Reading Still a Struggle, What Does That Mean to a Soon-to-Be Second Grader
Not every child will fluently read after being instructed in class or at home. National Centers for Learning Disabilities report indicates that one in every five children in the US struggle with learning-related issues that include reading struggles. However, children with reading issues are as bright as other kids, only requiring the proper support to succeed. By the end of the first grade, your child should have fluency in reading, better understand the meaning behind words, and spell most sight words.
Reading among late first graders varies greatly. Most will read quite smoothly and, from time to time, will need to stop after every few words when they come across unfamiliar or challenging words. However, a struggling reader will still find it difficult to read whole words and entire sentences fluently. Most children with reading struggles by the end of first grade need one-on-one support to take them into second grade successfully.
READING STRUGGLE: Checkout for these Signs:
The child’s reading capabilities may be below expectation based on their age. Such children may also have issues understanding and processing what they hear. Another sign of a reading struggle is the inability to find the right words to answer a question and remember the order of things. In addition, you may notice that the child has trouble finding differences and similarities in words and letters. A child may also struggle to pronounce unfamiliar words or find it hard to spell some words.
1. Lack of Fluency
If your soon-to-be second grader child has reading problems, they will manage to read words separately but will have a problem reading them fluently in a sentence. Their reading may sound choppy, causing their reading comprehension to be poor.
2. Delayed Decoding Skills
Phonics awareness is part of the first-grade curriculum and early childhood education. A soon-to-be second who’s a struggling reader will exhibit labored reading and hesitate a lot between words, especially when there is an over-emphasization of phonics. Your child may fail to master sounds and letters despite regularly practicing them in school and at home.
3. Inability to Sound-out Words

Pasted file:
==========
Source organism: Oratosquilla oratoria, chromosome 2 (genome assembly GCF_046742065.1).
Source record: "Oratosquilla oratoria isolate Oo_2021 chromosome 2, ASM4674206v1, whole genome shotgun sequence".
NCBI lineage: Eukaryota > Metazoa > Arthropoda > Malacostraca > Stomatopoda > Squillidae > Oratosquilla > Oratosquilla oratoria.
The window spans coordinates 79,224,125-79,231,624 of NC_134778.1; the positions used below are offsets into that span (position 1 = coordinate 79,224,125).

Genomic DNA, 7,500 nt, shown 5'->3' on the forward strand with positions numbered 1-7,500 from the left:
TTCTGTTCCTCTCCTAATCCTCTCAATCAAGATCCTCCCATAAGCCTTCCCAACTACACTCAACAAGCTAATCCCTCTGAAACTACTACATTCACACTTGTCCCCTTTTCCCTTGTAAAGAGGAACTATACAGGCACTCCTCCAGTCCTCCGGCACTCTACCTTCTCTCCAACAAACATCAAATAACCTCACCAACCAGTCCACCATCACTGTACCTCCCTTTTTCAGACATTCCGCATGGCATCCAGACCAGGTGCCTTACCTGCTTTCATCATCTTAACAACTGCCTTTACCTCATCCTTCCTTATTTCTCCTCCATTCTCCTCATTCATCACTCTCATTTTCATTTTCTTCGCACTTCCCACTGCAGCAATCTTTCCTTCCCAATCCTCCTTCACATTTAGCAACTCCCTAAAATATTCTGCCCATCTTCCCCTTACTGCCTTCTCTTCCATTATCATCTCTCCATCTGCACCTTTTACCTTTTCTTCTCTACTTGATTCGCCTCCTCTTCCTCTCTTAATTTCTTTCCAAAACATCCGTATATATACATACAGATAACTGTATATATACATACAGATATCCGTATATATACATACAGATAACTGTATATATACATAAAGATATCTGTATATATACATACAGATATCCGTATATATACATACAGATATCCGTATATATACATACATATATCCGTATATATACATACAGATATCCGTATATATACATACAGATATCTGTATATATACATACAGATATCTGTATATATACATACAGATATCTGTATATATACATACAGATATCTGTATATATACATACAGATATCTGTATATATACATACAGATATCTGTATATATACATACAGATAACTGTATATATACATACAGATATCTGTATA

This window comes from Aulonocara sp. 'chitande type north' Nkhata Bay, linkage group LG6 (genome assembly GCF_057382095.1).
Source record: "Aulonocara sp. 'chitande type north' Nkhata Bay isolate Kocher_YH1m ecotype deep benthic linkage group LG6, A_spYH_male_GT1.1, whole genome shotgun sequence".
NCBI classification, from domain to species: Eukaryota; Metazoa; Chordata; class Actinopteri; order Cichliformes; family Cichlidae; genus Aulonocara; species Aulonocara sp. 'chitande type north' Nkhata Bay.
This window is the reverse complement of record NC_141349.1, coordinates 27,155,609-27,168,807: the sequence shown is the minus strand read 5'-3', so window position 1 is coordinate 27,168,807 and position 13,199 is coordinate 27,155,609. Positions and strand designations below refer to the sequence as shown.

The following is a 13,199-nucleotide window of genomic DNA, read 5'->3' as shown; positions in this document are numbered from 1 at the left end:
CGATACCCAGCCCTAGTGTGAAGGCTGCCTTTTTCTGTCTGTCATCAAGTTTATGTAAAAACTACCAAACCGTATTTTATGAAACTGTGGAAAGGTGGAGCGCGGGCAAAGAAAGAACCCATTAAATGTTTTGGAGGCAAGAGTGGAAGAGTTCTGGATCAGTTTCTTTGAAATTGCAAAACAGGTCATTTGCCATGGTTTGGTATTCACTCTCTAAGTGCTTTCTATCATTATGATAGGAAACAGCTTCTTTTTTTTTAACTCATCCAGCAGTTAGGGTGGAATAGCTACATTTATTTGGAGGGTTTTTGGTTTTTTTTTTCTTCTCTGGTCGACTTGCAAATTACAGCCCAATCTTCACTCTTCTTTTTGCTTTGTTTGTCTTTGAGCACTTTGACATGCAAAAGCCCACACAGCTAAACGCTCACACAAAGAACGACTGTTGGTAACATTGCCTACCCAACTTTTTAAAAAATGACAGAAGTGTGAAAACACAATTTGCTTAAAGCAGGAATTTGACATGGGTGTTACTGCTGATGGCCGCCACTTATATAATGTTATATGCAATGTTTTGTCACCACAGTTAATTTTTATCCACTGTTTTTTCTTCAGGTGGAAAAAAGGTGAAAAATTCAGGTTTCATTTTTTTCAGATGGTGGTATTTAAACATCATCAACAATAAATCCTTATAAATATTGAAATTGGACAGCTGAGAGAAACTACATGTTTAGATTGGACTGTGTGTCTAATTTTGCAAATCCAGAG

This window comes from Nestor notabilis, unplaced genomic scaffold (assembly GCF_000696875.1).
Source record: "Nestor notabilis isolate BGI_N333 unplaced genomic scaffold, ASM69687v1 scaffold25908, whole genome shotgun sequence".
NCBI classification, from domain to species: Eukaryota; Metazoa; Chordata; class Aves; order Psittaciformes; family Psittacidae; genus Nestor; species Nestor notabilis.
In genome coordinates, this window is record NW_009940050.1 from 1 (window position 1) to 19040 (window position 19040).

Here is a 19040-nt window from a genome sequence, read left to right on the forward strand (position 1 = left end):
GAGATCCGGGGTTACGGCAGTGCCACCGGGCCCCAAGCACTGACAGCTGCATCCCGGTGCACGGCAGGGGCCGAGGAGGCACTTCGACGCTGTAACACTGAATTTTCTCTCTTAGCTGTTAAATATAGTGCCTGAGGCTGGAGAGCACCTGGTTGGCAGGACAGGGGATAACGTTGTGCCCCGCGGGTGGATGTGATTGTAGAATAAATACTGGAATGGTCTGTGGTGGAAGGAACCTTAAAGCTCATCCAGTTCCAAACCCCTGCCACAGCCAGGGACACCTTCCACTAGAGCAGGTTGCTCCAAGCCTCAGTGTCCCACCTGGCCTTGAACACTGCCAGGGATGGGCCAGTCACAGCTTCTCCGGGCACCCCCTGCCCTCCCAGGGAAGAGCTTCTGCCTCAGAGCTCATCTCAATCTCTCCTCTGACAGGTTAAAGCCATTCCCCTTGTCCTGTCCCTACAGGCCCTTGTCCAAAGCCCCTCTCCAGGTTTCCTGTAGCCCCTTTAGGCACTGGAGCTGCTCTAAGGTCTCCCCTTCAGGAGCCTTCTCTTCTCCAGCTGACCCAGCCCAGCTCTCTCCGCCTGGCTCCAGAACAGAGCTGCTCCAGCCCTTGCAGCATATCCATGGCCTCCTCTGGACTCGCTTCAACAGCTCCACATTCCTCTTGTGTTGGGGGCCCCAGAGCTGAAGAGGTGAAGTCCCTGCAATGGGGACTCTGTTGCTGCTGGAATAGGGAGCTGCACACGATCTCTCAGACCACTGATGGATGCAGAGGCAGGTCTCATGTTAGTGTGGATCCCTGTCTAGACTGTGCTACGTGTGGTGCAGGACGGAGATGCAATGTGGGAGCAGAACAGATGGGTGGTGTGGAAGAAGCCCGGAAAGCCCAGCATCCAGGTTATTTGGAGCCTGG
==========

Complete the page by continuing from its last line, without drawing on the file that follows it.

You may notice that your child cannot sound out words correctly. A child with this problem fails to decode words regardless of being phonetically correct. They mostly omit or add sounds in words when reading. For example, they may read the word ‘stream’ as ‘steam.’ Your child may also exhibit stress and frustration whenever asked to read out aloud.
4. Trouble with Rhyming
Inability to rhyme words can be a sign of a reading struggle among your soon-to-be second-grader. You may realize that your child does not appreciate rhymes and avoids reading them out loud. Your child may testify that it is hard to read the rhymes and may show anger when forced.
5. Sight Words and Reading Problems
If your child has reading problems, she may have trouble understanding sight words. These words can be challenging with kids since they don’t follow ordinary spelling rules; hence they are not decodable. In addition, when sight words appear so often in a sentence, they can significantly hinder fluency. A child with a reading problem is unable to recall sight words even after repeatedly practicing them.
6. Other signs of reading problems
The child may mention words that don’t exist on the page they are reading. In some cases, your child may hate to read and reject any form of practice. Reading problems in your soon-to-be second-grader may also be manifested in their writing. For example, the child may write words to match the sounds of the real words. For instance, she may write “Kxtsi” to mean ‘cats.’
At Kids On The Yard: We Got Your Back!
We understand that second grade is an exciting period for any learner, both socially and academically. However, this level can also be a great anxiety for your child and you if they enter second grade as a struggling reader. Kids on the Yard has excellent reading programs that provide instructional time for your child to help them achieve their literacy goals and facilitate success in reading. In addition, you can trust our skill-building tutors to grow your child’s reading comprehension and phonics awareness.
Sarah Katrina Maruani (Founder, Kids on the Yard) is passionate about equipping your child with reading abilities, for she also struggled with reading during her childhood. Part of our organization’s tutoring sessions is to examine the current reading level of your child before designing personalized lessons to strengthen or improve their existing skills. We understand that your child’s reading level can also vary depending on the preparation and reading exposure. Reading is practice, and practice is not to be perfect but skilled!